The Final Pitch: My affection for Ozecki's book has waned in the month or so since reading it. It's not that I don't like it or wasn't moved by Nao's heartbreaking story, it's just that A Tale For The Time Being has disappeared into the ether of pretty good books I've read. Of all the books on the shortlist, this is the one I think stands the least chance. It just lacks a certain je ne sais pas. That said, it is still in there with a chance and, given my history of predicting these things, will probably win.

We Need New Names by NoViolet Bulawayo
What the Bookie says: 9/1
What I said: "Lesser works than this have won the Booker Prize. But then again, so have much greater." (Microviews 41)
The Final Pitch: If a single chapter could win the Booker Prize, then Bulawayo would be a dead set certainty. I have been raving about those ten or so pages to anyone unfortunate enough to be standing within hearing distance for the past five weeks. I will continue to do so long after the big dinner has come and gone. Alas, one passage does not a winner make.

The Lowland by Jhumpa Lahiri
What the Bookie says: 9/1
What I said: "... a beautifully balanced endeavour, tender yet angry and, perhaps of particular note, unadorned by literary tricks or grandstanding." (Microviews 42)
The Final Pitch: I don't know why this is so low on the punters' list. Perhaps it is because The Lowland is the most conventional narrative. Or maybe it's a backlash of sorts against the opening of the prize to American authors which, let's face it, Lahiri really is. Whatever the reason, people are idiots. I actually think she's in with a very good chance. Indeed, if I was a betting man who hadn't already lost more money than he'd care to admit on this prize, I'd actually put a few quid on her. With a Pulitzer in the bag and a National Book Award in the offing, I'd even chuck a dollar or two on the trifecta.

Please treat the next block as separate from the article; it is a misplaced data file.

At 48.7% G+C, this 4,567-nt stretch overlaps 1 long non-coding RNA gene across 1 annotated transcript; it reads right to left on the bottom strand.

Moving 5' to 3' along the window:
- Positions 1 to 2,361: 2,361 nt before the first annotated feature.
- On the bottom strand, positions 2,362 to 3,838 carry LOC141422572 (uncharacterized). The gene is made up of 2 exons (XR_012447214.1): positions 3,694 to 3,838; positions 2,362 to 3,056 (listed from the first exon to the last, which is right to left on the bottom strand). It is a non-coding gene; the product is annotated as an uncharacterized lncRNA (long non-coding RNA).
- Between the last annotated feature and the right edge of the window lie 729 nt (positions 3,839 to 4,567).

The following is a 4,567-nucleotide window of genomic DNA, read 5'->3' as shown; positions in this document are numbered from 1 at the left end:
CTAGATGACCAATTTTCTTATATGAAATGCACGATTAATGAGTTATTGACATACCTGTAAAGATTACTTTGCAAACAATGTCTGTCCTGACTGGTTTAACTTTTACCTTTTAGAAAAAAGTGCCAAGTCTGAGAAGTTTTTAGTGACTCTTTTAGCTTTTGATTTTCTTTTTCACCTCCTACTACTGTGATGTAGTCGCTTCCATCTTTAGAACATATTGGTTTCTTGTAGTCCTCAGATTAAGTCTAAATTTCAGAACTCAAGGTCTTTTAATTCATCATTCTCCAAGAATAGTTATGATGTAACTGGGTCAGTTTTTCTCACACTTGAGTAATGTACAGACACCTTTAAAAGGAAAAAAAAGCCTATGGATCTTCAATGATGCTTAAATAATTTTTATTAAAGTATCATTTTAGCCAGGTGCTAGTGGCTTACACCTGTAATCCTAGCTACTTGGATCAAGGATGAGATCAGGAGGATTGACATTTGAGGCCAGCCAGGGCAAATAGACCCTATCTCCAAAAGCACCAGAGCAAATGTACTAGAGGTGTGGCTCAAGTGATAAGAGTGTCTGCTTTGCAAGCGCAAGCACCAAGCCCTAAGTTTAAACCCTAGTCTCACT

The Bookworm's Bet: Not that I have any form whatsoever in getting these things right, but I'd have to say Jim Crace will most likely win it this year. He very much deserves to. That said, I won't be quite as embarrassed as before if I get it wrong because this is the strongest field of shortlisted novels in recent memory. There's not a single book that can't stand proudly among the list of previous winners (although a couple might stand a bit closer to Vernon God Little than Midnight's Children). I'd love to see it go to Eleanor Catton - her blend of youth, extraordinary talent, fierce intelligence and (if the reports are to be believed) all round decency are exactly what the book world needs right now. And she's made it easy for us by writing a marvellous novel in The Luminaries. Similarly, a win for Colm Toibin would be a nice cat amongst the pigeons for the snobby establishment, not to mention the dogmatic god botherers in the audience. So those are my three picks in order: Crace, Catton and Toibin. Hopefully I don't prove to be the kiss of death again. I really want one of them to win it. I'll round out the bottom half as well: Lahiri, Bulawayo and Ozecki. You know what that means, right? Rush into your local Bookie and put your house on A Tale for The Time Being.


Post a Comment